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If I have the following two different values for x:

x = 0.022

x = 0.020

And, if I want to calculate the percentage of the difference (change) in x, will it be?

---> 0.022 - 0.020 = 0.002

---> 0.002 x 100% = 0.2%?

And, should the percentage of the difference be always positive?


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up vote 5 down vote accepted

I presume you have an initial value for $x$, and then a later value for $x$, and you want to calculate what percent change you have from the initial value of $x$.

So say you have two values $x_1=.02$ and $x_2=.022$. So as you've calculated, the increase in going from $x_1$ to $x_2$ is $.022-.02=.002$. But $.002/.02=.1$, so there has been a $10\%$ increase in $x$ from the initial value.

The percentage of the difference won't always be positive if your second value of $x$ is smaller than the first. For example, if instead $x_1=.022$ and $x_2=.02$, then the change is $-.002/.022\approx-9.09\%$.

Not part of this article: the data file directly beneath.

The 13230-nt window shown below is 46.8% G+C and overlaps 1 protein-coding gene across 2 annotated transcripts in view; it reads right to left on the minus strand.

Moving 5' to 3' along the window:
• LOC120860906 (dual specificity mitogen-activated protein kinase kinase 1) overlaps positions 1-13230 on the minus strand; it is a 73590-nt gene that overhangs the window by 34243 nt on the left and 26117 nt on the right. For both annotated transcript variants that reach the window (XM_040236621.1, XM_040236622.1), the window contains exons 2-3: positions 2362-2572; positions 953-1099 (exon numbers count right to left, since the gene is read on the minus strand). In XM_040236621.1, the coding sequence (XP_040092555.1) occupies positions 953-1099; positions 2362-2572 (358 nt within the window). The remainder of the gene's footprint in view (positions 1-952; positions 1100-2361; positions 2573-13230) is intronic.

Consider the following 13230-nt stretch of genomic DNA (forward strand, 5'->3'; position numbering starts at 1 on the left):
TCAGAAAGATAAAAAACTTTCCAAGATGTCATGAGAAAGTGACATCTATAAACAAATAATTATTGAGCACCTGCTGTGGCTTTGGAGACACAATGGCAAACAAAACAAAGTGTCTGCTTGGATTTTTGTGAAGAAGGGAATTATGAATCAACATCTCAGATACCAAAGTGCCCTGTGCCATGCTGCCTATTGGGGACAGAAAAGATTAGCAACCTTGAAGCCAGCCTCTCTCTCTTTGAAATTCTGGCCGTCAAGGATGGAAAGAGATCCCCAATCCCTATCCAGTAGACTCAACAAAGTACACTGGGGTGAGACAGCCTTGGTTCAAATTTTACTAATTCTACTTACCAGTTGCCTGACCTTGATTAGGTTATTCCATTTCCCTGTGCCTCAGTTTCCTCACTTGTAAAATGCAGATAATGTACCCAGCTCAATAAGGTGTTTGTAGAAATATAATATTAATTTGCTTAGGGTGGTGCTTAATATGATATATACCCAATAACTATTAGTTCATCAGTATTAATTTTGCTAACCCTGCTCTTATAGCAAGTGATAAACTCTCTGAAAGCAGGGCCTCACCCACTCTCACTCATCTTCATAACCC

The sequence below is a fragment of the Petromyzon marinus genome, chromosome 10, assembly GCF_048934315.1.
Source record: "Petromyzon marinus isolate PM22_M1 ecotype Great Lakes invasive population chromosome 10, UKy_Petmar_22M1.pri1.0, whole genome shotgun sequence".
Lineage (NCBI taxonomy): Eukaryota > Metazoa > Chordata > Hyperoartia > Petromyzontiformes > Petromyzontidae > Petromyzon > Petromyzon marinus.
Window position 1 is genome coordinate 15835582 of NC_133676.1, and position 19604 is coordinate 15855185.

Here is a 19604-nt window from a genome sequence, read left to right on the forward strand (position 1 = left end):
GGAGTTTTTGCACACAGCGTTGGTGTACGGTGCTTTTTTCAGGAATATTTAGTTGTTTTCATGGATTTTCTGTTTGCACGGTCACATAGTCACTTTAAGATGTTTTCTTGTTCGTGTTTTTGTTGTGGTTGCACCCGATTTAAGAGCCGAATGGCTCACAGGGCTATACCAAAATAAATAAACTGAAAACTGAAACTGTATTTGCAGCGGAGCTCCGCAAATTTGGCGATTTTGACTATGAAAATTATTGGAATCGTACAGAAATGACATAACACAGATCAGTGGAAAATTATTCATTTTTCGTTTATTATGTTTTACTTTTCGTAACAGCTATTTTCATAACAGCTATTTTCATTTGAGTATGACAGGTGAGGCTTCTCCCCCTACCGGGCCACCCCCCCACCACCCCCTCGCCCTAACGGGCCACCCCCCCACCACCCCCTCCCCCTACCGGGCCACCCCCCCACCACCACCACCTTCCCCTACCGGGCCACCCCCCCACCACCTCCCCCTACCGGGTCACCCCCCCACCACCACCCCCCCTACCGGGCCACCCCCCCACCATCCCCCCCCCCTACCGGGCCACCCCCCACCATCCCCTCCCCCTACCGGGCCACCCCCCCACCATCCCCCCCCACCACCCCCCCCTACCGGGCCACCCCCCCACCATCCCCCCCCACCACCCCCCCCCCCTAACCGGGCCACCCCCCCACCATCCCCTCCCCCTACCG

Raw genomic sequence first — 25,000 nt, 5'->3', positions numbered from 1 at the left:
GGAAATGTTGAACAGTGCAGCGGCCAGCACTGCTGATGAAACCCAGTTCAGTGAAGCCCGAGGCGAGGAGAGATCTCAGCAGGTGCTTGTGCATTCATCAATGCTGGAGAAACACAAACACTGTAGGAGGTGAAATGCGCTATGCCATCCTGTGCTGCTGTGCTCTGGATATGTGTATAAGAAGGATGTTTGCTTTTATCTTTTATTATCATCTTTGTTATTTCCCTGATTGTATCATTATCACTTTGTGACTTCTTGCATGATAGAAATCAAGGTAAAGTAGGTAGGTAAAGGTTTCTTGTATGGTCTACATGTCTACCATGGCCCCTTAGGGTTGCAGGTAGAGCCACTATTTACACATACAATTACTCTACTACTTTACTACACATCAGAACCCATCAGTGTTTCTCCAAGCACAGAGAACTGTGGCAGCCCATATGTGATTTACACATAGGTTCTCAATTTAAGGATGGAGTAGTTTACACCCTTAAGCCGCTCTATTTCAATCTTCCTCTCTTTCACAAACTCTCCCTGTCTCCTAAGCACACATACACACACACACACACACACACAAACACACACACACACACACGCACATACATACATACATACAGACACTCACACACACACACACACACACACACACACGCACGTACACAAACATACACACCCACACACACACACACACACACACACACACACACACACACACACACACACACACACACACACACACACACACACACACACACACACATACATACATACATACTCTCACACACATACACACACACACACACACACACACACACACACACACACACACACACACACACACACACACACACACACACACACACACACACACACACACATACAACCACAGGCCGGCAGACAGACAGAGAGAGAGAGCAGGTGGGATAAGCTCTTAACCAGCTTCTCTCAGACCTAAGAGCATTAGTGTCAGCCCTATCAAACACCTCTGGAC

In general, to find the percentage of change, you can use the formula $$ \frac{x_f-x_i}{x_i}\cdot 100\% $$ where $x_i$ is your initial value of $x$, and $x_f$ is your final value of $x$.

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Does this work for negative numbers? What if your initial is -10 and your final is -5? – Ralph Winters Mar 21 '11 at 12:50
You can use the formula and find that -10 reduced by 50% is -5. I'm not sure many people would see it that way because they just don't like negative numbers. But if you were in debt by $10 and paid off 5, you would have reduced your debt by 50%, right? – Ross Millikan Mar 21 '11 at 13:36
The percent difference of -10 to -5 is an INCREASE of 50% since you are going from a smaller to a larger number. – Ralph Winters Mar 21 '11 at 14:21
The formula should always include the Absolute Value of the Denominator! – user70447 Apr 1 '13 at 15:58

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